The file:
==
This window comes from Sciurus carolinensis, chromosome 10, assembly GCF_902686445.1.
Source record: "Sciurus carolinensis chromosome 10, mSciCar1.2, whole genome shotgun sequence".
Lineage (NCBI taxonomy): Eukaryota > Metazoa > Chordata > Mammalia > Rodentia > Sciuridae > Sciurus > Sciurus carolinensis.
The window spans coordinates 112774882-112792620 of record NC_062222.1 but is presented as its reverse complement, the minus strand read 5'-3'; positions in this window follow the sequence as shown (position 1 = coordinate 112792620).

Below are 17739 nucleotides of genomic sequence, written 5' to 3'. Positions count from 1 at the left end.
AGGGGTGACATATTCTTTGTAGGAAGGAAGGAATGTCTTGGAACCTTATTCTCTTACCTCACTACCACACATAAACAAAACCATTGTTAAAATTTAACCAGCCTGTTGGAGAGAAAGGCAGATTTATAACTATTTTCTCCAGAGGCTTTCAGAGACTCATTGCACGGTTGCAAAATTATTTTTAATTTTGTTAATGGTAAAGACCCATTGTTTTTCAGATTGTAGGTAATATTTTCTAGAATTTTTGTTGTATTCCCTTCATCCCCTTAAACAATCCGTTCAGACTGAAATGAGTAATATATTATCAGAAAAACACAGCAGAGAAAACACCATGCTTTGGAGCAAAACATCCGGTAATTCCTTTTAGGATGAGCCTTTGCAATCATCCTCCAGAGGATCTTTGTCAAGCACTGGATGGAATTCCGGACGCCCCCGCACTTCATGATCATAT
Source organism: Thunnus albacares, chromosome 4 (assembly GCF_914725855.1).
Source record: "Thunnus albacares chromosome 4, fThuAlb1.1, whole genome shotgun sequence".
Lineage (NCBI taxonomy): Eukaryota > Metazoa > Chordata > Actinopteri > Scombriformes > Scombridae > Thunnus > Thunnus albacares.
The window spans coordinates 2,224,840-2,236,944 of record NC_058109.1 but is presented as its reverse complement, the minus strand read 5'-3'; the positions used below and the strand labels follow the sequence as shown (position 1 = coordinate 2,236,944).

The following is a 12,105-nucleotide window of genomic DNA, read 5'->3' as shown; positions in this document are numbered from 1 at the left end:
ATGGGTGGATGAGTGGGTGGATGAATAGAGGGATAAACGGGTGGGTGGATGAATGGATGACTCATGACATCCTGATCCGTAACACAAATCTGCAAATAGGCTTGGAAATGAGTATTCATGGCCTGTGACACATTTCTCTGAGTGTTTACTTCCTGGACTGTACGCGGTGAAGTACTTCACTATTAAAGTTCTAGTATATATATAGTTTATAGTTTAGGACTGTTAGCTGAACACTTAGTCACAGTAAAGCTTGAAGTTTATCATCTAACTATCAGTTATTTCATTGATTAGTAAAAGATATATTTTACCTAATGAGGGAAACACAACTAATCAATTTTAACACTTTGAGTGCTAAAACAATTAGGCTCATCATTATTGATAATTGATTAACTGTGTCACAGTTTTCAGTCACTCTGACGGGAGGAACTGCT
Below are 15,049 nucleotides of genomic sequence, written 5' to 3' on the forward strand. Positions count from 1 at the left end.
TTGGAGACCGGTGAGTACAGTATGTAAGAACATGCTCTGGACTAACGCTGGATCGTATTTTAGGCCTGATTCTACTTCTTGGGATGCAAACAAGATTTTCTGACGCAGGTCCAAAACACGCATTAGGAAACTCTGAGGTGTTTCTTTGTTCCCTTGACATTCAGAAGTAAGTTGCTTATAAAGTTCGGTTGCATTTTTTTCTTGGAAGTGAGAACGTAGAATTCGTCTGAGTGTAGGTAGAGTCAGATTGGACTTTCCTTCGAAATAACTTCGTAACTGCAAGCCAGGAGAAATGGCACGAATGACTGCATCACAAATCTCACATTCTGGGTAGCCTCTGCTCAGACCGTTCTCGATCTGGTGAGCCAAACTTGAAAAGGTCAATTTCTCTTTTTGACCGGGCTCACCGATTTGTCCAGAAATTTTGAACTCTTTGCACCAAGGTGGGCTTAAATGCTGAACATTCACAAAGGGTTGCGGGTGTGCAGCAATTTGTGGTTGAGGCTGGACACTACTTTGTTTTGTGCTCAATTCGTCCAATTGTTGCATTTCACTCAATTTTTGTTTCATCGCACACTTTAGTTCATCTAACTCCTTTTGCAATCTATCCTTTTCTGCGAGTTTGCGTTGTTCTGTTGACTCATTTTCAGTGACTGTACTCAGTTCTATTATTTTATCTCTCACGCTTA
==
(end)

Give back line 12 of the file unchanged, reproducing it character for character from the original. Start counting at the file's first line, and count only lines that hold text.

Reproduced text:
ATGGGTGGATGAGTGGGTGGATGAATAGAGGGATAAACGGGTGGGTGGATGAATGGATGACTCATGACATCCTGATCCGTAACACAAATCTGCAAATAGGCTTGGAAATGAGTATTCATGGCCTGTGACACATTTCTCTGAGTGTTTACTTCCTGGACTGTACGCGGTGAAGTACTTCACTATTAAAGTTCTAGTATATATATAGTTTATAGTTTAGGACTGTTAGCTGAACACTTAGTCACAGTAAAGCTTGAAGTTTATCATCTAACTATCAGTTATTTCATTGATTAGTAAAAGATATATTTTACCTAATGAGGGAAACACAACTAATCAATTTTAACACTTTGAGTGCTAAAACAATTAGGCTCATCATTATTGATAATTGATTAACTGTGTCACAGTTTTCAGTCACTCTGACGGGAGGAACTGCT